Patch-UpdatesAfter I reported on last month’s light sprinkling of Microsoft security patches (four, none critical), I received a number of comments from readers along the lines of “Yes, but watch out for a big one next month.” I was happy to say last Thursday that their dire predictions didn’t come true, as the initial advance notification listed only five patches for February.

Well, it seems we aren’t getting off quite that easily, after all. A couple more have been added, for a total of seven. Four of these are remote code execution vulnerabilities that are all rated critical. The remaining three are important patches for elevation of privilege, information disclosure and denial of service vulnerabilities. It’s still by no means an overwhelming load; it certainly doesn’t begin to approach the record-breaking release of 17 patches covering 64 vulnerabilities back in April 2011.

As I reported in our advance notification post for this month, four of the originally announced patches affect components of the Windows operating systems, and so do the two additional ones, with one of the new ones being a cumulative update for Internet Explorer.

For the official and complete low-down on all of this month’s patches, check out the bulletin summary on the Microsoft web site.  Also note that the bulletins are listed out of numerical order because of the addition of the two critical patches.

CRITICAL

MS14-010 (KB2909921) This is a cumulative security update for Internet Explorer that affects IE 6, 7, 8, 9, 10 and 11 running on all supported versions of Windows client and server operating systems, with the exception of the server core installations of Windows Server 2008, 2008 R2, 2012 and 2012 R2 (which don’t have IE installed).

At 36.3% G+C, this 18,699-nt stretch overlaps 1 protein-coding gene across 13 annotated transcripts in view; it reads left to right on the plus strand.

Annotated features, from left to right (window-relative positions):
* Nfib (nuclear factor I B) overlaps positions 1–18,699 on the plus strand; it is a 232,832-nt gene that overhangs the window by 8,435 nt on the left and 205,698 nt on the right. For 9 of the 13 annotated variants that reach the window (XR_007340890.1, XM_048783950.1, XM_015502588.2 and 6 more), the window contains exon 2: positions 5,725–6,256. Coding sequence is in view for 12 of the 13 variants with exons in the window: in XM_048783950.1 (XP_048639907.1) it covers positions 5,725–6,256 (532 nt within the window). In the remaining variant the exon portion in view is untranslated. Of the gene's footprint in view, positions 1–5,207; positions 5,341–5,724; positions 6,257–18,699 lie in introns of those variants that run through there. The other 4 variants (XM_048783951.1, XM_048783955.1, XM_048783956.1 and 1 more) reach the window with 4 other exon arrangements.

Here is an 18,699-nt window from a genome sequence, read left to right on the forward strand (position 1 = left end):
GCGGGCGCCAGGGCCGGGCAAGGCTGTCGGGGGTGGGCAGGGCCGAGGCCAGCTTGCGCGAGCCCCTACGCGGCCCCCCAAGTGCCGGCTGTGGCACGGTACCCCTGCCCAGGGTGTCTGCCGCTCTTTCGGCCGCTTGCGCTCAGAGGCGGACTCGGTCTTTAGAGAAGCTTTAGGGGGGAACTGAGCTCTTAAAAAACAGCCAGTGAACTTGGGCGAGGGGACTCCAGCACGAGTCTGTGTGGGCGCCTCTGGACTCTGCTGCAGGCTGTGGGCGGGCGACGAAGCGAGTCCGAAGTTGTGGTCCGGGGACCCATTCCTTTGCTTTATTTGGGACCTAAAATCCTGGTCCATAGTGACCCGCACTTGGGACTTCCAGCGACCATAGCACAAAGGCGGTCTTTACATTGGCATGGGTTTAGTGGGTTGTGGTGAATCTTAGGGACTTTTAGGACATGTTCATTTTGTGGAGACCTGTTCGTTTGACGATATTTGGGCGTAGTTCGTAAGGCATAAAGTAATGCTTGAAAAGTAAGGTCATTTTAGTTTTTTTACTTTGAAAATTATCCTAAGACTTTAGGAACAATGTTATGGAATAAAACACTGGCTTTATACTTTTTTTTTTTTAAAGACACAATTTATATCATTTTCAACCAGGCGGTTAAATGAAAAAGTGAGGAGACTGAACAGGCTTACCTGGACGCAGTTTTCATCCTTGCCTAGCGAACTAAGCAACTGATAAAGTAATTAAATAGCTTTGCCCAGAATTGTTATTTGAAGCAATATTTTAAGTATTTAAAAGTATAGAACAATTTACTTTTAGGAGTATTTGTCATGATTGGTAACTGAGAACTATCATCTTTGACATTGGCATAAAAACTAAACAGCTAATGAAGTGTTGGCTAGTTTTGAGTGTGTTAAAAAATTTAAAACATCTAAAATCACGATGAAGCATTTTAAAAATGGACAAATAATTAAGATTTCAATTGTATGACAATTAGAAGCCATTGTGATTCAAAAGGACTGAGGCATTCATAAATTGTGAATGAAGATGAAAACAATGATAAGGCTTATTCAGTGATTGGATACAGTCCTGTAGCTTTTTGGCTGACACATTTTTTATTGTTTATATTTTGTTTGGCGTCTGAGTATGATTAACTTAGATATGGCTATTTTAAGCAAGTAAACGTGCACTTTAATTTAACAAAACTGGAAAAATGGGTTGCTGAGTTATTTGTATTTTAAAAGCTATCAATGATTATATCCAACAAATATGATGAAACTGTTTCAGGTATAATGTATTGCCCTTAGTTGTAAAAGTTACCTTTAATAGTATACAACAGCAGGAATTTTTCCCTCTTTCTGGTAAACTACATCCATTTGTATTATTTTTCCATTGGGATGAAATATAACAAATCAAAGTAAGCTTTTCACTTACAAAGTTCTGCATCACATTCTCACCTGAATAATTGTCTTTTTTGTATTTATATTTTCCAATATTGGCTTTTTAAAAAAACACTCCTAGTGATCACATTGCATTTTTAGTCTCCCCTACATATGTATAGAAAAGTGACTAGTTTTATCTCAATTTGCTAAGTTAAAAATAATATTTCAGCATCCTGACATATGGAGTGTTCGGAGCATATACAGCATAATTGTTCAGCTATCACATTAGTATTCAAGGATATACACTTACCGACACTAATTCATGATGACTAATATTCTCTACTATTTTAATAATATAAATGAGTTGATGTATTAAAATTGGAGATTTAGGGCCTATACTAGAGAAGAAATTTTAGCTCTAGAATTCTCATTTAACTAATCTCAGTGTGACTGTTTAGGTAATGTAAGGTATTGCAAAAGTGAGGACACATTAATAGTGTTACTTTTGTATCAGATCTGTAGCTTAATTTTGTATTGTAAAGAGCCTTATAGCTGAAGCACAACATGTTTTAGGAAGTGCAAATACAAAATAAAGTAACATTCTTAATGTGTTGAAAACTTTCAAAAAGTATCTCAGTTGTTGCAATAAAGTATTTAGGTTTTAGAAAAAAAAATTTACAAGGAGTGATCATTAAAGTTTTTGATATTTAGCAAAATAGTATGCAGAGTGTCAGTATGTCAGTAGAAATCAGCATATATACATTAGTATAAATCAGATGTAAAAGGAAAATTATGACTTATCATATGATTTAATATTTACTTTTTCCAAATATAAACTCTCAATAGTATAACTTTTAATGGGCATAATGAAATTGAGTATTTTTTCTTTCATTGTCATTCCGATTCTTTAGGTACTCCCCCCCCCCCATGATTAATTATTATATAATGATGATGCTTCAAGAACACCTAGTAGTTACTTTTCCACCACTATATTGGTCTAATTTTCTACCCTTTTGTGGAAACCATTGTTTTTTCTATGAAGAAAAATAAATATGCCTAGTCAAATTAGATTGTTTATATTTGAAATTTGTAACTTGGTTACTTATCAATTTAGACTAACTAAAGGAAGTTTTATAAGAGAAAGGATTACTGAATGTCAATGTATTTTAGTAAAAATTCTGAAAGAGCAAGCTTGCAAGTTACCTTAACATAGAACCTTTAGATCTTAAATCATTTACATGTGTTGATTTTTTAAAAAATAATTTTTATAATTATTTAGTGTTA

This update addresses one vulnerability that had already been disclosed publicly and a whopping twenty-three privately reported vulnerabilities in IE, the most serious of which can allow an attacker to remotely execute code by convincing the user to view a malicious web page in IE.  Vulnerabilities that are addressed include elevation of privilege, cross-domain information disclosure and multiple memory corruption issues. The critical rating applies to IE on all operating systems except Windows 7 and Server 2003, where it is rated moderate for IE 6 and 7 only. My advice is to treat this as a critical update regardless of IE version and OS.

The vulnerabilities are caused by the way IE handles objects in memory and the update fixes the problem by changing this and by adding more permission validations to IE. If you are unable to install the update, there are workarounds that include blocking ActiveX controls and scripting. Instructions are included in the bulletin.

MS14-011 (KB2928390) This vulnerability in the VBScript scripting engine affects versions 5.6, 5.7 and 5.8 of VBScript running on all supported versions of Windows. However, there is no security impact to server core installations.